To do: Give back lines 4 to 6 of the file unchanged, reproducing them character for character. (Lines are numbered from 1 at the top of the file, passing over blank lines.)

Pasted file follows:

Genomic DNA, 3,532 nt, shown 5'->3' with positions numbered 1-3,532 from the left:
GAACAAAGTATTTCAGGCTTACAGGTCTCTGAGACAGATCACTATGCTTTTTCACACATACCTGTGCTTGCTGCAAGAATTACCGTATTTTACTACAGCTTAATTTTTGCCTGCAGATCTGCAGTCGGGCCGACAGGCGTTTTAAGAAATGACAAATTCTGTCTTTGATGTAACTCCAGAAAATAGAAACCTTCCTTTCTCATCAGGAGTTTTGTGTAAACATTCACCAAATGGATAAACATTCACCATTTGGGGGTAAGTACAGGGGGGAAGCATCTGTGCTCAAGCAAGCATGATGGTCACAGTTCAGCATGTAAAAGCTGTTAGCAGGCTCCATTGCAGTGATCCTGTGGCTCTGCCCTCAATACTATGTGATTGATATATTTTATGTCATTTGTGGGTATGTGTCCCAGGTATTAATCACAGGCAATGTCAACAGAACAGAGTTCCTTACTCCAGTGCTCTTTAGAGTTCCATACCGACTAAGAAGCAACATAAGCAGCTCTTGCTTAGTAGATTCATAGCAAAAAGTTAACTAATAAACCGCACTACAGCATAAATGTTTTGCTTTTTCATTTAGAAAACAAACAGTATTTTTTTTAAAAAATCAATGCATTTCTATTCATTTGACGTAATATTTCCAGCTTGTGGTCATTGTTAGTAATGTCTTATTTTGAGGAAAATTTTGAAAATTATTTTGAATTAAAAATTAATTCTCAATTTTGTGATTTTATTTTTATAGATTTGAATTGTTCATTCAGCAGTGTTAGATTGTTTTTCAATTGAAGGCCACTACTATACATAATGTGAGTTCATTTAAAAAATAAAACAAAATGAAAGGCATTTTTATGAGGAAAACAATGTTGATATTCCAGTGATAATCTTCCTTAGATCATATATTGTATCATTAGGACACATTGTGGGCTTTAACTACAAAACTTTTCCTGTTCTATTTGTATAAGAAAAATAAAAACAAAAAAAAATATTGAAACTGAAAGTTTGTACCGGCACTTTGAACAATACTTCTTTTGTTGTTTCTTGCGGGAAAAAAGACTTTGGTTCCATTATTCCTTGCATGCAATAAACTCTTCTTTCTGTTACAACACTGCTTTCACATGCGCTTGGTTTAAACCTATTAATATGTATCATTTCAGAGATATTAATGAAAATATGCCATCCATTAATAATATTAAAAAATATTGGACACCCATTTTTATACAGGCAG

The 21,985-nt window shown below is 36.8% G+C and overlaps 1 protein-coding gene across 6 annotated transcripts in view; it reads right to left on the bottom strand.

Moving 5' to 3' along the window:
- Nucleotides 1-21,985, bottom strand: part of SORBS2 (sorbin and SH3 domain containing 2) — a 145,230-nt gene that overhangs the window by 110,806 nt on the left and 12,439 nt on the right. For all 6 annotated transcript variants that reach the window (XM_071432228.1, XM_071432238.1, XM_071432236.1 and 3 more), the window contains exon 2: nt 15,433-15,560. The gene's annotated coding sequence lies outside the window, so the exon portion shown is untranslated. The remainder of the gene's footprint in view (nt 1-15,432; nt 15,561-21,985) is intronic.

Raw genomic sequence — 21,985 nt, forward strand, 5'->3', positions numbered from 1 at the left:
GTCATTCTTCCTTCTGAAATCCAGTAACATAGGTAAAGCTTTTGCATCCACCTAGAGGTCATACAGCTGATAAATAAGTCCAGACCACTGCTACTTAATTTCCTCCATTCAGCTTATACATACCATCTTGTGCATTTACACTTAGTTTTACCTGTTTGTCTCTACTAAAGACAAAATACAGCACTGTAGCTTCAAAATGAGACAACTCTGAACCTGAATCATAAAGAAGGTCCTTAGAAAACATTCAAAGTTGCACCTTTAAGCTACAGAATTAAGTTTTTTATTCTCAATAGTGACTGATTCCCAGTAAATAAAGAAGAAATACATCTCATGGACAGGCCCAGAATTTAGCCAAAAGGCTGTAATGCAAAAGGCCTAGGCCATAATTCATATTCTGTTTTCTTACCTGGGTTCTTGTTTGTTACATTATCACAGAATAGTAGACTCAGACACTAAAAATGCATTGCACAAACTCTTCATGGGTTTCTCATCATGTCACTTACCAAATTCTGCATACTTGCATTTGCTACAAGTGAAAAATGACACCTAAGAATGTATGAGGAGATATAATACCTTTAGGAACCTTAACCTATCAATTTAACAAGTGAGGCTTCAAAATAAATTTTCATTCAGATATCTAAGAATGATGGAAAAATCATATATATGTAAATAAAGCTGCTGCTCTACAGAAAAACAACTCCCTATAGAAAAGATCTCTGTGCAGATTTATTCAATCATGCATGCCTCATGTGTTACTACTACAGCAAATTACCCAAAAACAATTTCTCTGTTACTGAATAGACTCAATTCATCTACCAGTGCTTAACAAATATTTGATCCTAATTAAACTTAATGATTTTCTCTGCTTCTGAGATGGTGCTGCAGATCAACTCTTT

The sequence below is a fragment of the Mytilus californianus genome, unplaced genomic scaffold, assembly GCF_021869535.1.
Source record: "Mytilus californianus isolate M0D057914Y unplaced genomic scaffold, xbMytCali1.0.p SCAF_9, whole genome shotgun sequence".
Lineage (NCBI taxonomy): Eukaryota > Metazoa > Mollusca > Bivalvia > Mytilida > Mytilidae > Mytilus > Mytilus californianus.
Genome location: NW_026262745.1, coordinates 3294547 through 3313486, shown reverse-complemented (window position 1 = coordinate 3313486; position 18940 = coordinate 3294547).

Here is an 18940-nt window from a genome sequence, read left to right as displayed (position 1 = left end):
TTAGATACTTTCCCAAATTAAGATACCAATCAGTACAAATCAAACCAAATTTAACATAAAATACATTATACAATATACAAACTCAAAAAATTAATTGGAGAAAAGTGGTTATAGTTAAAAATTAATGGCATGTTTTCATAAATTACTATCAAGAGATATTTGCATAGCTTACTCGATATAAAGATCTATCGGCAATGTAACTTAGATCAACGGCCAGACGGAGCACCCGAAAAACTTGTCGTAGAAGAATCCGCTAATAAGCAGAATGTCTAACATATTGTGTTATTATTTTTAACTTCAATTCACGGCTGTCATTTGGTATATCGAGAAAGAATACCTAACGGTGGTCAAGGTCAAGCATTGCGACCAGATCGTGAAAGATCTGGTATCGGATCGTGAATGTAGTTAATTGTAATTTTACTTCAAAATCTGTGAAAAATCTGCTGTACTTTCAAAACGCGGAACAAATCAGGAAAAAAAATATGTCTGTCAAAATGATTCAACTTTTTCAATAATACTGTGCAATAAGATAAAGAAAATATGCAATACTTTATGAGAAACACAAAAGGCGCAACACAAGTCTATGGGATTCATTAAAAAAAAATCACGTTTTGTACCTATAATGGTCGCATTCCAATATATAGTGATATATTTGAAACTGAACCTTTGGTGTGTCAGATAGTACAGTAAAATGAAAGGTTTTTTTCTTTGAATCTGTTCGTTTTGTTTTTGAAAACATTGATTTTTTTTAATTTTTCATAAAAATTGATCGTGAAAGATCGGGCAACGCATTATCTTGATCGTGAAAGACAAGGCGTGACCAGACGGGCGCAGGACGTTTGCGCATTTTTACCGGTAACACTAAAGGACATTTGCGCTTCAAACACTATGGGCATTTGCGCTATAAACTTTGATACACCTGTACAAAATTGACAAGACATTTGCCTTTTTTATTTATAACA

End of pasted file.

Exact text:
Moving 5' to 3' along the window:
- Nucleotides 1-21,985, bottom strand: part of SORBS2 (sorbin and SH3 domain containing 2) — a 145,230-nt gene that overhangs the window by 110,806 nt on the left and 12,439 nt on the right. For all 6 annotated transcript variants that reach the window (XM_071432228.1, XM_071432238.1, XM_071432236.1 and 3 more), the window contains exon 2: nt 15,433-15,560. The gene's annotated coding sequence lies outside the window, so the exon portion shown is untranslated. The remainder of the gene's footprint in view (nt 1-15,432; nt 15,561-21,985) is intronic.

Raw genomic sequence — 21,985 nt, forward strand, 5'->3', positions numbered from 1 at the left: